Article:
Disclaimer:

The blog owner is not a physician. The content here is mostly personal views. So use the content with your own judgement. The blog owner is not responsible for any type of negative consequences due to use of the blog.

Thursday, December 20, 2012

Feel strong!

My story: Sometimes I have perceived myself to be among the weak, Sometimes I had to project myself as weak (to my husband) to protect the teenager child. Today I see myself strong as I am working towards making the"perceived" weak feel strong. And I am stronger than the strong.
Abundance is a state of mind within you. If you just look at "lack," the lack increases in life. See what you have, and then abundance increases.
His Holiness
Sri Sri Ravi Shankar 
This is a call for all psychiatric patients to feel strong identifying and complimenting yourself for your own strength.

Wednesday, December 19, 2012

Honor your spouse

Recognise your spouse is the powerful mentor for you. Listen to his/her comments. Remember they are oppurtunities for you to take note of your shortcomings and work on them, or reminders for you that there are different ways of doing things. You do not develop well when you are always caught up with your own way of thinking and nothing else. When you are open to new ideas, may be good ideas from your spouse, I can assure you can soon grow as a dynamic personality. Compliment your spouse for all the care he or she shows towards you and just for being there in your life. Do not hesitate to say "Thanks", "I love you" or "So nice of you" . I am proud of my husband and honor him by writing this post.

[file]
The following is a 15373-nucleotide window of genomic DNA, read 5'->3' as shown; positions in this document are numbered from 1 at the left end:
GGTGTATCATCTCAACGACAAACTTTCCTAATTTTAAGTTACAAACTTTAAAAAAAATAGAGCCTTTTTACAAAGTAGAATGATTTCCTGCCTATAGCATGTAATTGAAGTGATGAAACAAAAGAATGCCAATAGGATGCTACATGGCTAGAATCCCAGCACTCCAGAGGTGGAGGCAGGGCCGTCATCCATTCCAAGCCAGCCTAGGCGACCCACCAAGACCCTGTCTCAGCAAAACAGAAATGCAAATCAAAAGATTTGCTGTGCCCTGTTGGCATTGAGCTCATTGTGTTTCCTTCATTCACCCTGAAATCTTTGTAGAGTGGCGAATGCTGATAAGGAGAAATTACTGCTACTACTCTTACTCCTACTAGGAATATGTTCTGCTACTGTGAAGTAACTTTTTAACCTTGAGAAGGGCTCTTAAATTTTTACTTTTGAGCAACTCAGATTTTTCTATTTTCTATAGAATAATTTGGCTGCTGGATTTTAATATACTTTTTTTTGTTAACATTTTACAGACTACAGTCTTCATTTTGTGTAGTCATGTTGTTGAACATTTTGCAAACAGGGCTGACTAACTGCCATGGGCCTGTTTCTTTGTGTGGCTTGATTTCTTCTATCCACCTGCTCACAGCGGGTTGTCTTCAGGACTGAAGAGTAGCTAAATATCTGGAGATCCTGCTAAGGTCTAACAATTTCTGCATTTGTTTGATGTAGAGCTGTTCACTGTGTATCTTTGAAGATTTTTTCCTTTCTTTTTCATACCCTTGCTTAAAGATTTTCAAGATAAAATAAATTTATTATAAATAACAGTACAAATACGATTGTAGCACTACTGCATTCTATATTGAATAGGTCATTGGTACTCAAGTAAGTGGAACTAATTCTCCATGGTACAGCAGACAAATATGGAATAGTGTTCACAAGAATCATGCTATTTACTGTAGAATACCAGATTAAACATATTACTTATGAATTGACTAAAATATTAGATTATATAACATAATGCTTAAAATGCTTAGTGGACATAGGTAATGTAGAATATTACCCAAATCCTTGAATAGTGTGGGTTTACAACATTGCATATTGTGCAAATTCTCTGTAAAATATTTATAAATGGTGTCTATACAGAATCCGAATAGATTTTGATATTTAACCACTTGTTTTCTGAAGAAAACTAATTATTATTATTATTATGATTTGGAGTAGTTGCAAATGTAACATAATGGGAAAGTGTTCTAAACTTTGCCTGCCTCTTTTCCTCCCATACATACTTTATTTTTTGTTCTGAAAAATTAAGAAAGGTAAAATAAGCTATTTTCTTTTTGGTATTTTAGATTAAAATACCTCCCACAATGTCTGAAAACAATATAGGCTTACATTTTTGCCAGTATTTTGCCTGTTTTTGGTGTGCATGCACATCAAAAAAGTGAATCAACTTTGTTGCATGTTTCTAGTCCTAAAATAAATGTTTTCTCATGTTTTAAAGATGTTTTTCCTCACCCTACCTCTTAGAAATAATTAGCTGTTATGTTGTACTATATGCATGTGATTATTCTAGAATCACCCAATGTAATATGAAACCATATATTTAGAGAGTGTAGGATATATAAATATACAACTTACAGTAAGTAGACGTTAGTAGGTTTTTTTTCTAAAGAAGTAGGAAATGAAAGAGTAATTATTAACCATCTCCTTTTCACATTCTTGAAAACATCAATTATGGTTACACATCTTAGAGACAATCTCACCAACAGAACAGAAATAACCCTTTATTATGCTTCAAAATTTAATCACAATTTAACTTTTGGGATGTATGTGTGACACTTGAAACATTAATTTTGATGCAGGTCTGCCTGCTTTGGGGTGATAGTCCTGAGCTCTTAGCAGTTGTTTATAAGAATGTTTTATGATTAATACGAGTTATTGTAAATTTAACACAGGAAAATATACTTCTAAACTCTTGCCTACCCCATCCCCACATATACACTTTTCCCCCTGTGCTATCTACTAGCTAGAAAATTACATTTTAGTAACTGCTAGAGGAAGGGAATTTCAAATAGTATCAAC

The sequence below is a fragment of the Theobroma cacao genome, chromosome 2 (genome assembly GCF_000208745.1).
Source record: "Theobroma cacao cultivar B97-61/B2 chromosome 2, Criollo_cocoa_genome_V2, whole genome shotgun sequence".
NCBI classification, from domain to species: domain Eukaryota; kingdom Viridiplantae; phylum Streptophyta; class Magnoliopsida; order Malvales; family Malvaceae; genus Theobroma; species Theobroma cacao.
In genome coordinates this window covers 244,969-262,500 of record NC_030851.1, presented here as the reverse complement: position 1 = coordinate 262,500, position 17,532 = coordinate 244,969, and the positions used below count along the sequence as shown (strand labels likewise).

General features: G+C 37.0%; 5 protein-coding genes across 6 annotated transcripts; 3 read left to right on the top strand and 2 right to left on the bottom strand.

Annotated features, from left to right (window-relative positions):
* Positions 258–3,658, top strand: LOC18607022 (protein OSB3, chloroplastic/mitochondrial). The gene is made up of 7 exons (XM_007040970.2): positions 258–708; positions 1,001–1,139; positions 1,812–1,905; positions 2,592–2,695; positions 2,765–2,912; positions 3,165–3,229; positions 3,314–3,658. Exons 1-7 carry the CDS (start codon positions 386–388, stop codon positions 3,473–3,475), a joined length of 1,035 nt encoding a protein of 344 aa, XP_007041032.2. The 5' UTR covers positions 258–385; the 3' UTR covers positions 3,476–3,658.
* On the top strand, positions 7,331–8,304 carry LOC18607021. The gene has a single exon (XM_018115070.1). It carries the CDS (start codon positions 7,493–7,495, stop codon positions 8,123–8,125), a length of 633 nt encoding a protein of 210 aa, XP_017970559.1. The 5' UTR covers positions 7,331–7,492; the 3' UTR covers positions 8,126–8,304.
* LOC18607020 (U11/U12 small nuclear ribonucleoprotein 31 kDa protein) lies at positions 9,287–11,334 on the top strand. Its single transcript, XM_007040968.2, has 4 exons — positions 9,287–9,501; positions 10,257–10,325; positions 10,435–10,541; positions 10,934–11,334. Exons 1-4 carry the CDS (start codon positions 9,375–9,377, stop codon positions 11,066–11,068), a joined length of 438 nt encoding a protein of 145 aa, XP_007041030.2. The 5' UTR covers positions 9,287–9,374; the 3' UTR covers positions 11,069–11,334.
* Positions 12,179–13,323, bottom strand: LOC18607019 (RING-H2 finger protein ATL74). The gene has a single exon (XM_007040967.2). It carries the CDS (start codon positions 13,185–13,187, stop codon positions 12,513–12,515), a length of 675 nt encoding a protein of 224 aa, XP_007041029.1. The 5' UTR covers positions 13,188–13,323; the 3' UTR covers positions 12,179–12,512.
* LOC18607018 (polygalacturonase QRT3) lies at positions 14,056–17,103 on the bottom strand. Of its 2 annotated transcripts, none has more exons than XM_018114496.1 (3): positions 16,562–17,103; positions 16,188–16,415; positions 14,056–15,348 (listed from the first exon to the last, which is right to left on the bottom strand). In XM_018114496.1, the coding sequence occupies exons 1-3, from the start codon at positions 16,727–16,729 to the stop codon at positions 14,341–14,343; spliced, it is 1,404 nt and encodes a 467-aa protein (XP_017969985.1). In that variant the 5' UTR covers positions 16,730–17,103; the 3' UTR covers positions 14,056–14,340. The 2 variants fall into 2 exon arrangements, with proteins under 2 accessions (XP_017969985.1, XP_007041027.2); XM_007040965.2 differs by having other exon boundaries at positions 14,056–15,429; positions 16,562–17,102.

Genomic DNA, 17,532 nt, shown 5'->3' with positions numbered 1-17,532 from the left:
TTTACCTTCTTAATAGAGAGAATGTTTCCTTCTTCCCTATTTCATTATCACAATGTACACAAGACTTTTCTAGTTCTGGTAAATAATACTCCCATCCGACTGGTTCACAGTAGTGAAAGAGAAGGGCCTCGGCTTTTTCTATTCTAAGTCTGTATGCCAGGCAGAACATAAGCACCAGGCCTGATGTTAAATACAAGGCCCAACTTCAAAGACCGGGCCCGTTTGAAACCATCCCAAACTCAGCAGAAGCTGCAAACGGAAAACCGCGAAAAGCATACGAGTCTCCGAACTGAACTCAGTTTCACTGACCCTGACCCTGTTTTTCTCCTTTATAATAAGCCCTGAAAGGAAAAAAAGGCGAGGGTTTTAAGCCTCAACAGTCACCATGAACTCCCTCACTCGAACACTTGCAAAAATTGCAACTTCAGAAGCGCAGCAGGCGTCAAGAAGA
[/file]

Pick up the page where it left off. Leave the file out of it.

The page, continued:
I and my husband below:

Prevention of Teenage Depression

Parents can take efforts to prevent teenage depression, though there is no sure way to prevent teenage depression. The chances of teenage depression is higher when one or both the parents undergoes depression or anxiety or even great amount of stress. Parents have to learn to be calm and gentle while communicating with their teenage children. There are a few things that parents can do for reducing the chance of teenage depression.

1. Spend time with your teenage child everyday.
2. Praise your child's accomplishments and strengths whatever be the area. .
3. Talk with your teenage child on topics she likes or is excited about.
4. Give positive feedback for positive behavior.
5. Do some activities together like preparing meals, eating together or watching a movie
6. Allow your teenager to express his or her feelings. Ask open ended questions like "What is exciting this week ?"
7. Respond to your child's anger without reacting with anger. Instead stay calm and handle the situation gracefully.
8. THINK DIFFERENTLY
Graduate yourself on the same day your child graduates on something called "Understanding your Teen" and "Praising your Teen"



Remember parents have to make adjustments understanding the teenage child's needs and preferences. Doing so will pay back in the long term when the child leads a successful and happy life.